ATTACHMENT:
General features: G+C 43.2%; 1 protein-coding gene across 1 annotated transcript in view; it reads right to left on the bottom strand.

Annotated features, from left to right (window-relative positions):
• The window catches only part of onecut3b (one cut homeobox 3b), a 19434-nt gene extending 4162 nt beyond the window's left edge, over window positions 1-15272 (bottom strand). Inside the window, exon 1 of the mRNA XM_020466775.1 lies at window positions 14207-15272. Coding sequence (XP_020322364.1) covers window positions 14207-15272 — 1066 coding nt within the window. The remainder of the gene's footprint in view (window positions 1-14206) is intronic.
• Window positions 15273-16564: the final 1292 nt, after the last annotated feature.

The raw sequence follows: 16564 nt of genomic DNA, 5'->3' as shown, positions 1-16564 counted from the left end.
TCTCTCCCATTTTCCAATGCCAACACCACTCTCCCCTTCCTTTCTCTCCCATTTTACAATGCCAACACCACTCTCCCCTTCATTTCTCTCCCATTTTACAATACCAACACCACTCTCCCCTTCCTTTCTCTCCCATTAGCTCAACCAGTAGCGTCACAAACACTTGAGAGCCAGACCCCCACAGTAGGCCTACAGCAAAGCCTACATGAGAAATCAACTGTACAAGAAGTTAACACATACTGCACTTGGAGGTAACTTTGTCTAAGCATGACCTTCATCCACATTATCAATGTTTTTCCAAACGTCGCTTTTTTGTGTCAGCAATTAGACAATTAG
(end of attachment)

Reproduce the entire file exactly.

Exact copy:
General features: G+C 43.2%; 1 protein-coding gene across 1 annotated transcript in view; it reads right to left on the bottom strand.

Annotated features, from left to right (window-relative positions):
• The window catches only part of onecut3b (one cut homeobox 3b), a 19434-nt gene extending 4162 nt beyond the window's left edge, over window positions 1-15272 (bottom strand). Inside the window, exon 1 of the mRNA XM_020466775.1 lies at window positions 14207-15272. Coding sequence (XP_020322364.1) covers window positions 14207-15272 — 1066 coding nt within the window. The remainder of the gene's footprint in view (window positions 1-14206) is intronic.
• Window positions 15273-16564: the final 1292 nt, after the last annotated feature.

The raw sequence follows: 16564 nt of genomic DNA, 5'->3' as shown, positions 1-16564 counted from the left end.
TCTCTCCCATTTTCCAATGCCAACACCACTCTCCCCTTCCTTTCTCTCCCATTTTACAATGCCAACACCACTCTCCCCTTCATTTCTCTCCCATTTTACAATACCAACACCACTCTCCCCTTCCTTTCTCTCCCATTAGCTCAACCAGTAGCGTCACAAACACTTGAGAGCCAGACCCCCACAGTAGGCCTACAGCAAAGCCTACATGAGAAATCAACTGTACAAGAAGTTAACACATACTGCACTTGGAGGTAACTTTGTCTAAGCATGACCTTCATCCACATTATCAATGTTTTTCCAAACGTCGCTTTTTTGTGTCAGCAATTAGACAATTAG